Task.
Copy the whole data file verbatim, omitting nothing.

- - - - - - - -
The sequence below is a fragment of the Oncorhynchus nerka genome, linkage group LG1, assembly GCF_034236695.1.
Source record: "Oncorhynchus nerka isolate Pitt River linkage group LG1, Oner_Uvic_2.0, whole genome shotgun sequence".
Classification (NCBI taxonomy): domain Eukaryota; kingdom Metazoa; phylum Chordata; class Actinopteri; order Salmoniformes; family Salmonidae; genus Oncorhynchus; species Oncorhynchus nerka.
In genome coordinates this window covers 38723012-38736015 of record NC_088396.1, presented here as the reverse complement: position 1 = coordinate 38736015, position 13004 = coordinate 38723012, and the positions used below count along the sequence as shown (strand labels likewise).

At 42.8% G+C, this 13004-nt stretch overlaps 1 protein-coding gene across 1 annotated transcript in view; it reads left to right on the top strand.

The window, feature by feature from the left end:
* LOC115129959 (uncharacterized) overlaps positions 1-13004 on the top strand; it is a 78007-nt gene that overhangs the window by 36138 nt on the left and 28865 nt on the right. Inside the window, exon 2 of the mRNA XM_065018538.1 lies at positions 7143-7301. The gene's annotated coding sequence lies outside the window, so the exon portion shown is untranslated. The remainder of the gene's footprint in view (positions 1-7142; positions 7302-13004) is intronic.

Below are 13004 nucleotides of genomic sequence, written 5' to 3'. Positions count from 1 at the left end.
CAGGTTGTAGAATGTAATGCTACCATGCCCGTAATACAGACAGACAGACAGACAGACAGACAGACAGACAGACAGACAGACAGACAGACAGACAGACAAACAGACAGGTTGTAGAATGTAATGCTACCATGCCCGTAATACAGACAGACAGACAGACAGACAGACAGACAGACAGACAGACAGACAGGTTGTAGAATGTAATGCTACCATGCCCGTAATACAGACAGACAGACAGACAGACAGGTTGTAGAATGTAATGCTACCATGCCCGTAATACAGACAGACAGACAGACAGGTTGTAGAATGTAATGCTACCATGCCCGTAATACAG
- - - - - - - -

The sequence below is a fragment of the Oncorhynchus nerka genome, linkage group LG1, assembly GCF_034236695.1.
Source record: "Oncorhynchus nerka isolate Pitt River linkage group LG1, Oner_Uvic_2.0, whole genome shotgun sequence".
Classification (NCBI taxonomy): domain Eukaryota; kingdom Metazoa; phylum Chordata; class Actinopteri; order Salmoniformes; family Salmonidae; genus Oncorhynchus; species Oncorhynchus nerka.
In genome coordinates this window covers 38723012-38736015 of record NC_088396.1, presented here as the reverse complement: position 1 = coordinate 38736015, position 13004 = coordinate 38723012, and the positions used below count along the sequence as shown (strand labels likewise).

At 42.8% G+C, this 13004-nt stretch overlaps 1 protein-coding gene across 1 annotated transcript in view; it reads left to right on the top strand.

The window, feature by feature from the left end:
* LOC115129959 (uncharacterized) overlaps positions 1-13004 on the top strand; it is a 78007-nt gene that overhangs the window by 36138 nt on the left and 28865 nt on the right. Inside the window, exon 2 of the mRNA XM_065018538.1 lies at positions 7143-7301. The gene's annotated coding sequence lies outside the window, so the exon portion shown is untranslated. The remainder of the gene's footprint in view (positions 1-7142; positions 7302-13004) is intronic.

Below are 13004 nucleotides of genomic sequence, written 5' to 3'. Positions count from 1 at the left end.
CAGGTTGTAGAATGTAATGCTACCATGCCCGTAATACAGACAGACAGACAGACAGACAGACAGACAGACAGACAGACAGACAGACAGACAGACAGACAAACAGACAGGTTGTAGAATGTAATGCTACCATGCCCGTAATACAGACAGACAGACAGACAGACAGACAGACAGACAGACAGACAGACAGGTTGTAGAATGTAATGCTACCATGCCCGTAATACAGACAGACAGACAGACAGACAGGTTGTAGAATGTAATGCTACCATGCCCGTAATACAGACAGACAGACAGACAGGTTGTAGAATGTAATGCTACCATGCCCGTAATACAG